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Royal Air Force

Volume 155: debated on Thursday 22 June 1922

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Pilots And Skilled Workmen


asked the Secretary of State for Air whether he can make any statements as to what is being done by his Department to retain a sufficiency of skilled pilots; and whether he is also giving attention to the necessity of having available an adequate number of trained engineers and skilled workmen to deal with the manufacture and upkeep of aeroplanes, bearing in mind the needs of the future?

The Short Service Commission scheme which was instituted in 1919 will provide a regular flow of qualified pilots into the Reserve. Under this scheme commissions are granted for four years' service in the flying branch of the Regular Air Force, followed by four years in the Air Reserve. A number of these short service officers will pass to the Reserve in a few months time. Skilled men who have served in the ranks as fitters, riggers, etc., are also passing into the Reserve and will be available for service in connection with the upkeep of aircraft in a national emergency. As regards manufacture, it is the policy of the Air Ministry to support aircraft constructors to the utmost extent compatible with the needs of national economy.

Realising that the right hon. Gentleman appreciates as much as anybody else the urgency of this question, and the impossibility of improvisation, can he say what his Ministry is prepared to do in the case of British plants having to close down while this lengthy consideration is going on?

That is too important a question to answer by way of reply to the supplementary question.

In regard to the personnel, is the right. hon. and gallant Gentleman satisfied that the flow of pilots and mechanics is sufficient in view of unforeseen contingencies?

I think the annual flow of pilots will rise to about. 300, and of mechanics probably to 2,000.

Naval Wing


asked the Prime Minister whether the Committee appointed to inquire into the position and work of the Naval wing of the Royal Air Force has held any meetings as yet; when it is likely to conclude its labours; whether any Report will be issued; and whether the serious lack of machines and pilots for work in conjunction with the fleet has received the consideration of the Government?

The reply to the first part of the question is that no Committee was appointed to consider the position and work of the Naval Wing of the Royal Air Force. A Committee was promised by the Leader of the House to examine into the system of naval and air co-operation. No formal meeting of the Committee has yet been held, but some progress has been made by preliminary exchange of views. The reply to the second part of the question is that I am unable to say when the Committee is likely to conclude its labours, and to the third part that a report will be rendered to the Committee of Imperial Defence of which this is a Sub-committee. With regard to the fourth part of the question, I am not aware of any serious lack of machines or pilots for work in conjunction with the Fleet, and air training in cooperation with the Navy is being actively and efficiently carried on with the limited forces at our disposal.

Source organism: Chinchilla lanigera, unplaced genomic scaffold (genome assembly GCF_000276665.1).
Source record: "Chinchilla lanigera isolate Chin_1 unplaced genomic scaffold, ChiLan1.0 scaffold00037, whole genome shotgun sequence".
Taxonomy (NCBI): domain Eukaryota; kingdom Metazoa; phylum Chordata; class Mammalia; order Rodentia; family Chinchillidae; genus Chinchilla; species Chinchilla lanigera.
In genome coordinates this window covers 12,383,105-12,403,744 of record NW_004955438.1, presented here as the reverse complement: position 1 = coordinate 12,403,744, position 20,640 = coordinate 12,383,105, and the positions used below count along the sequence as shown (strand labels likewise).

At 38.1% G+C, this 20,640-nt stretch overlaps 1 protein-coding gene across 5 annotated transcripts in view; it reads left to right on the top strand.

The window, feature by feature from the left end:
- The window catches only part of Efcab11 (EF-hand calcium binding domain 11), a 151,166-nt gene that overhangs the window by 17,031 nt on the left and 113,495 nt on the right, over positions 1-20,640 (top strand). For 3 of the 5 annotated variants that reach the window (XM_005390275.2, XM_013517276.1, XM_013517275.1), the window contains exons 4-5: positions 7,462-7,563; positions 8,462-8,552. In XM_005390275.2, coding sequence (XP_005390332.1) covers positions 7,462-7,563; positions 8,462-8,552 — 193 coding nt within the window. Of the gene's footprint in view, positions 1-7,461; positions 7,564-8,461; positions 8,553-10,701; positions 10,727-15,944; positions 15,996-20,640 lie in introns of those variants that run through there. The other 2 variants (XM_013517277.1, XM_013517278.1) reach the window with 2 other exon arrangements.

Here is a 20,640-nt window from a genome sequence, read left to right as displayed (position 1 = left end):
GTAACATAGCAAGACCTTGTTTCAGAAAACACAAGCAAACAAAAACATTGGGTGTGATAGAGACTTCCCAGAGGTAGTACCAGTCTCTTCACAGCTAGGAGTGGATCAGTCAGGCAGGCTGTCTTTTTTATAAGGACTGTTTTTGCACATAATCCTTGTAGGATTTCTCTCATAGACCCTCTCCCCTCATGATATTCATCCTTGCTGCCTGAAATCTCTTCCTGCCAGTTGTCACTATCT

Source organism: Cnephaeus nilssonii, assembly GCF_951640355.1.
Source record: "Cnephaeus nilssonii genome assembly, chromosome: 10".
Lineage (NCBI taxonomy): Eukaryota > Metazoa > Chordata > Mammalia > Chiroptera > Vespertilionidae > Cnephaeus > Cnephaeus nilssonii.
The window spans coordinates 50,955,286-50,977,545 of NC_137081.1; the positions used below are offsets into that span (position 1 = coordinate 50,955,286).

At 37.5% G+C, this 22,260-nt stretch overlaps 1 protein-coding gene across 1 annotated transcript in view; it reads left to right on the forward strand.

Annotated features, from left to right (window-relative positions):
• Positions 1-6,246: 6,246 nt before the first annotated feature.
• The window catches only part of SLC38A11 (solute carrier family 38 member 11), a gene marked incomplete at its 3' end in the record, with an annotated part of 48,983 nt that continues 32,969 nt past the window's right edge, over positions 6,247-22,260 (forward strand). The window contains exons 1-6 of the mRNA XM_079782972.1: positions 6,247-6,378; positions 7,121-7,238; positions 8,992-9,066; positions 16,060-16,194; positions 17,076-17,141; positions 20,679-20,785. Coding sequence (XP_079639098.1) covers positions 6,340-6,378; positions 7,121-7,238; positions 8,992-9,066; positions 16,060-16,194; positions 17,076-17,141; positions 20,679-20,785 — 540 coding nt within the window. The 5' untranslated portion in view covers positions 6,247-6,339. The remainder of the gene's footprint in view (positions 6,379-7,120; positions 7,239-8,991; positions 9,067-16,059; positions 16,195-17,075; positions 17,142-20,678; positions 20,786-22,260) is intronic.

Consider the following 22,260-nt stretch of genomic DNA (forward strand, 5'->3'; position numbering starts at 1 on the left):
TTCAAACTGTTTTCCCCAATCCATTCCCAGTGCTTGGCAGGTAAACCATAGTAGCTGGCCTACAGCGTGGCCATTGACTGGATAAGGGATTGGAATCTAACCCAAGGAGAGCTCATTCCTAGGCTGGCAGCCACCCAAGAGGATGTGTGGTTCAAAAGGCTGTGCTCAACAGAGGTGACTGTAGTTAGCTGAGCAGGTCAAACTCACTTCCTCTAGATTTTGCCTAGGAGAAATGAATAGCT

Air Power


asked the Prime Minister whether he has received a letter, dated the 2nd June, from the Parliamentary Air Committee; and what action the Government proposes to take in regard to the air position?


asked the Prime Minister if he will take steps to ensure that our safety in the air shall receive full consideration relatively to our other defensive services?


asked the Prime Minister whether the Committee of Im- perial Defence has considered the adequacy or otherwise of the provision for the air defence of the country; if so, what is their decision; whether the same Committee has considered the adequacy or otherwise of the arrangement made and the provision for aircraft working with the Royal Navy; and, if so, whether the Dominions were represented at such deliberations and if they concur in the conclusion reached?

Yes, Sir. I have received the letter in question. Long before this letter was written the attention of the Government had been directed to all the questions of aerial defence and development to which it refers, and a special sub-committee of the. Committee of Imperial Defence had been appointed to consider and report upon the general question which is now before the Committee of Imperial Defence. The arrangements for aircraft working with the Royal Navy is being considered by a separate committee.

Having regard to the very great importance which I know my right hon. Friend attaches to this question, may I ask whether there is any possibility of him being able to make a statement in the approximately near future?

The letter, I agree, contains some very impressive passages, and the Committee are examining the whole problem very closely. I think it would be a great mistake to be in a hurry to insist upon a report, because there are a good many considerations which must be taken into account.